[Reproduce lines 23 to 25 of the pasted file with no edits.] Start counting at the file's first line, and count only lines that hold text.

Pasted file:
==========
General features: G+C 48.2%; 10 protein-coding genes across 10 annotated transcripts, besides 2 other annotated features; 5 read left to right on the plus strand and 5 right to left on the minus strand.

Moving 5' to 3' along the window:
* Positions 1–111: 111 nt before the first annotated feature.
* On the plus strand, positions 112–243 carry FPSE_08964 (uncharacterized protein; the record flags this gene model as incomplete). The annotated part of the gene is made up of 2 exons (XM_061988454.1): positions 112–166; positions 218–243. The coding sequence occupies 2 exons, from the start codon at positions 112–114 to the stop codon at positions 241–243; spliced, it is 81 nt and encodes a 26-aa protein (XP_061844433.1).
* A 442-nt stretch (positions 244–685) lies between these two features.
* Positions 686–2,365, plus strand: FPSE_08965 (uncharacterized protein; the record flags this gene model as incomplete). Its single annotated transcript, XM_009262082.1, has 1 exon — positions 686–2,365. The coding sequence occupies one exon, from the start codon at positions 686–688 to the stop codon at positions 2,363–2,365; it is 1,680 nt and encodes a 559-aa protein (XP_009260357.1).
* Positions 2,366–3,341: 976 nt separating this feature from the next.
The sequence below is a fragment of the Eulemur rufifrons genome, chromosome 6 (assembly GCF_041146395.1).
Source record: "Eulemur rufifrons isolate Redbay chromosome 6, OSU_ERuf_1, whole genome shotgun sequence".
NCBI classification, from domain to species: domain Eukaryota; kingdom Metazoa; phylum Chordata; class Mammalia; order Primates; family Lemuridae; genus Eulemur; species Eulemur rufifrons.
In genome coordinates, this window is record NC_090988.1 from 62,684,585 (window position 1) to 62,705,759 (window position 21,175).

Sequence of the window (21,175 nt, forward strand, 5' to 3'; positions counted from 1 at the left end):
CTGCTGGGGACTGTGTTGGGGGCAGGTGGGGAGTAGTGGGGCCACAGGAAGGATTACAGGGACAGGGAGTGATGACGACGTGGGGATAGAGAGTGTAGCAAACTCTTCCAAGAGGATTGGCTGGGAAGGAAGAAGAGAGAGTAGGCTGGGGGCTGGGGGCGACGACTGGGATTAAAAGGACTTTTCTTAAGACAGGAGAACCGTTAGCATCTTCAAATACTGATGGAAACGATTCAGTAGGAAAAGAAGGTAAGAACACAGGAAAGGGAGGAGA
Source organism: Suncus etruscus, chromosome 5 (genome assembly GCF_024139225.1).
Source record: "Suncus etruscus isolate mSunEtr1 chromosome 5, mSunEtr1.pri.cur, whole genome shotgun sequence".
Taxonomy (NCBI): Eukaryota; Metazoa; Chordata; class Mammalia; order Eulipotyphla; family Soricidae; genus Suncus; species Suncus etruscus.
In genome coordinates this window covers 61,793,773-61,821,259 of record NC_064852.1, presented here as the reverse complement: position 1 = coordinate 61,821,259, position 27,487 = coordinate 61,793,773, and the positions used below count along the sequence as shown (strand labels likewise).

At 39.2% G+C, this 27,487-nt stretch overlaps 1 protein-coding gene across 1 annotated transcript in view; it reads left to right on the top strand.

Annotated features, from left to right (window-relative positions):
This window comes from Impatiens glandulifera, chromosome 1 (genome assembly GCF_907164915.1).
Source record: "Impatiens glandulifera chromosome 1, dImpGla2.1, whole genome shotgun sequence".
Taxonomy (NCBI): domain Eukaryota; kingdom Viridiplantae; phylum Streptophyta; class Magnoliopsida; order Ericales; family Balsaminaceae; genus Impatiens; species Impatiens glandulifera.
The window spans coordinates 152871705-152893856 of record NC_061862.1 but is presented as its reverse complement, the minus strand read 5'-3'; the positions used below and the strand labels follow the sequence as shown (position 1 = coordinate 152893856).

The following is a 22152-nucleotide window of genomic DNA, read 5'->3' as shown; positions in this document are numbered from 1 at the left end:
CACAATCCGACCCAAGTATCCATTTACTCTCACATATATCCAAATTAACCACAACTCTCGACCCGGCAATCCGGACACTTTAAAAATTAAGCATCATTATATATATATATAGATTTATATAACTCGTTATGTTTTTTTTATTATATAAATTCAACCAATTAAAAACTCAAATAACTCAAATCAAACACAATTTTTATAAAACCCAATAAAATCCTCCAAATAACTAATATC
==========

The window spans coordinates 152871705-152893856 of record NC_061862.1 but is presented as its reverse complement, the minus strand read 5'-3'; the positions used below and the strand labels follow the sequence as shown (position 1 = coordinate 152893856).

The following is a 22152-nucleotide window of genomic DNA, read 5'->3' as shown; positions in this document are numbered from 1 at the left end:
CACAATCCGACCCAAGTATCCATTTACTCTCACATATATCCAAATTAACCACAACTCTCGACCCGGCAATCCGGACACTTTAAAAATTAAGCATCATTATATATATATATAGATTTATATAACTCGTTATGTTTTTTTTATTATATAAATTCAACCAATTAAAAACTCAAATAACTCAAATCAAACACAATTTTTATAAAACCCAATAAAATCCTCCAAATAACTAATATC